The Wexford Martyrs – rebels against the English Crown

The Wexford Martyrs  were a small group of Catholic rebels who refused to take the Oath of Supremacy, which declared Elizabeth I of England to be the head of the Church. They were found guilty of treason for aiding the escape of James Eustace, Viscount Baltinglass, who had supported the Desmond Rebellion against the British. They were hanged, drawn and quartered in 1581, and were beatified by Pope John Paul II more than 400 years later.

The men who’ve gone down in history as the Wexford Martyrs were Matthew Lambert, Robert Myler, Edward Cheevers, Patrick Cavanagh and two others whose identity has never been discovered.

Elizabeth-1-Image-copyright-Ireland-Calling

Their executions came against the backgound of the English Reformation, when Henry VIII rejected the authority of the Pope and Catholic Church and set up the Protestant Church of England. His daughter, Queen Elizabeth continued his work both in maintaining the supremacy of the Protestant Church and in increasing English control over Ireland, which remained fiercely Catholic.

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Elizabeth began a programme of planting English and Scottish Protestant settlers in key areas in Ireland, knowing they would be loyal to the Crown and help secure her authority over the country. In addition, Catholics were obliged to take the Oath of Supremacy or risk losing their land and even their lives.

The British government were also placing an increasing number of Protestants into positions of authority in Ireland. The Irish people were forced to pay taxes to the Church of England, and were intimidated and harassed by British soldiers.

James Eustace,  the Viscount Baltinglass, remained staunchly Catholic and resented the growing demands of Elizabeth and her suppression of Catholicism.  His father had been already been imprisoned for his refusal to pay taxes to the Protestant Church.

Eustace rallied the local people of Wexford to rise up against these impositions. He was an intelligent man and knew that he couldn’t raise an army with the military skills and resources to tackle the British army.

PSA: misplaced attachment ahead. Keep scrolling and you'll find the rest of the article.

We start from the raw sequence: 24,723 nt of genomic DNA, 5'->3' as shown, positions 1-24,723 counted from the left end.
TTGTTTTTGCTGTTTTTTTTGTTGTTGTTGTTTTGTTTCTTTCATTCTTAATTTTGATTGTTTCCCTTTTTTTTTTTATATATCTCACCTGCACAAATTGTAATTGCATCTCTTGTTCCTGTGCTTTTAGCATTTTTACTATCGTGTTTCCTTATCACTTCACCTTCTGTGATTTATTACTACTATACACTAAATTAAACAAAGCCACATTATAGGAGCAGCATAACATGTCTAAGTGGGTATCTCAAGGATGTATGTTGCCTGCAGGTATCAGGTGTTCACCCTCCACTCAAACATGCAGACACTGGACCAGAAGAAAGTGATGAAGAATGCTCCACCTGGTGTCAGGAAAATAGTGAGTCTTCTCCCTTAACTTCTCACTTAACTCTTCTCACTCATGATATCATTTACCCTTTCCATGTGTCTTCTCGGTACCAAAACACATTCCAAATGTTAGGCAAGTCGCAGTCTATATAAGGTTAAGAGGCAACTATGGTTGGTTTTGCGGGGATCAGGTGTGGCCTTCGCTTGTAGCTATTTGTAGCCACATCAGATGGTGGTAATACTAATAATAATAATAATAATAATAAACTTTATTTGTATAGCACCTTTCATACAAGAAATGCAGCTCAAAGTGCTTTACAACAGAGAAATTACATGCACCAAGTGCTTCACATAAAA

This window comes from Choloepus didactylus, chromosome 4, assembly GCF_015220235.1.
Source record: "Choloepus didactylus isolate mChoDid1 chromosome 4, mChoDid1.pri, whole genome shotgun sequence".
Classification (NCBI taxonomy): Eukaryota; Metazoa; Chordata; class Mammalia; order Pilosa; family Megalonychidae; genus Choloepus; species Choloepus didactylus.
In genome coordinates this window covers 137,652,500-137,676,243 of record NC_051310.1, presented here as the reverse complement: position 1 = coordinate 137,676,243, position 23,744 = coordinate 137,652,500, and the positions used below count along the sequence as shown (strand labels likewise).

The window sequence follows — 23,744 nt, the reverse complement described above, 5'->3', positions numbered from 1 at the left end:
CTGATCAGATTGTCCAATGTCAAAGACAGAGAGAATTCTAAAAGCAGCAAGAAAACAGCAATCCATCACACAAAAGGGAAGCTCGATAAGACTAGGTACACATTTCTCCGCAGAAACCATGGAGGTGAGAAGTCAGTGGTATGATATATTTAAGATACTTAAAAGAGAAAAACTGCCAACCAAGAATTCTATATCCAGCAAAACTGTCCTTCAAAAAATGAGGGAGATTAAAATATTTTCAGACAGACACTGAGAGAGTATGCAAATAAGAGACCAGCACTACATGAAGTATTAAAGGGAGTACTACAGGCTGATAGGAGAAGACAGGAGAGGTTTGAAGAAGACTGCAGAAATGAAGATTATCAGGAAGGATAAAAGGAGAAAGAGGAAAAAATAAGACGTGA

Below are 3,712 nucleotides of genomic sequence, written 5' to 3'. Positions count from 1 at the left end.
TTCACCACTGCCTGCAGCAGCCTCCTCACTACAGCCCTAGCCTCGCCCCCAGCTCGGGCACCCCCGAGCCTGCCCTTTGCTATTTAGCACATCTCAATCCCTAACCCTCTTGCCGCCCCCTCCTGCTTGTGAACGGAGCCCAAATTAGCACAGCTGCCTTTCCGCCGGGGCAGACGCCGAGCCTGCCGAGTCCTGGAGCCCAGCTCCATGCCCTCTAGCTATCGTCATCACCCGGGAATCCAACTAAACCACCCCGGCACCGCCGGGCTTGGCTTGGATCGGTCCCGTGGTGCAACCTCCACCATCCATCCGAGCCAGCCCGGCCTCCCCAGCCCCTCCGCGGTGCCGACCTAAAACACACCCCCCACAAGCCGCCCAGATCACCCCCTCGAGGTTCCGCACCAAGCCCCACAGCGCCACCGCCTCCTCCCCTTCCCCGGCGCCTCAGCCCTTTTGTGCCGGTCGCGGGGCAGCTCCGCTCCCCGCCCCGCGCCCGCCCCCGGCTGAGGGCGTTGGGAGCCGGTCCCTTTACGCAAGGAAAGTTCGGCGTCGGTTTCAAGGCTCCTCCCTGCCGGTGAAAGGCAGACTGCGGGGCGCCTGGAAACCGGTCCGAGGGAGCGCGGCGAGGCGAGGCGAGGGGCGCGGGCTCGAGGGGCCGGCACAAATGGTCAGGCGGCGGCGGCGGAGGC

Instead, he led his uprising to coincide with that of the Catholic revolt led by the Earl of Desmond in Munster. This allowed Eustace to catch the British unaware, with their attention already focussed on Munster. This led to a short term success, but the British soon sent in reinforcements to crush Eustace’s rebellion.

Eustace fled to Spain. He eventually returned to Ireland but had to stay underground as there was a warrant out for his arrest. He found shelter with a Wexford baker named Matthew Lambert.

Someone notified the authorities of Eustace’s whereabouts. Lambert’s home was raided and he was arrested along with Eustace and his chaplain, Father Robert Rockford, and five sailors, Robert Myler, Edward Cheevers, Patrick Cavanagh and two others.

The men were tried for treason and offered a pardon if they would swear their allegiance to Queen Elizabeth. They refused. Lambert responded to his inquisitors with this statement: “I am not a learned man. I am unable to debate with you, but I can tell you this, I am a Catholic and I believe whatever our Holy Mother the Catholic Church believes.”

Interested in discovering more about your Irish roots? This free online genealogy course with Strathclyde University shows you how to trace your family tree and also covers the use of DNA testing in genealogical research.

All the men were tortured before being executed in Wexford on 5 July 1581. They went down in history as the Wexford Martyrs.

 

 

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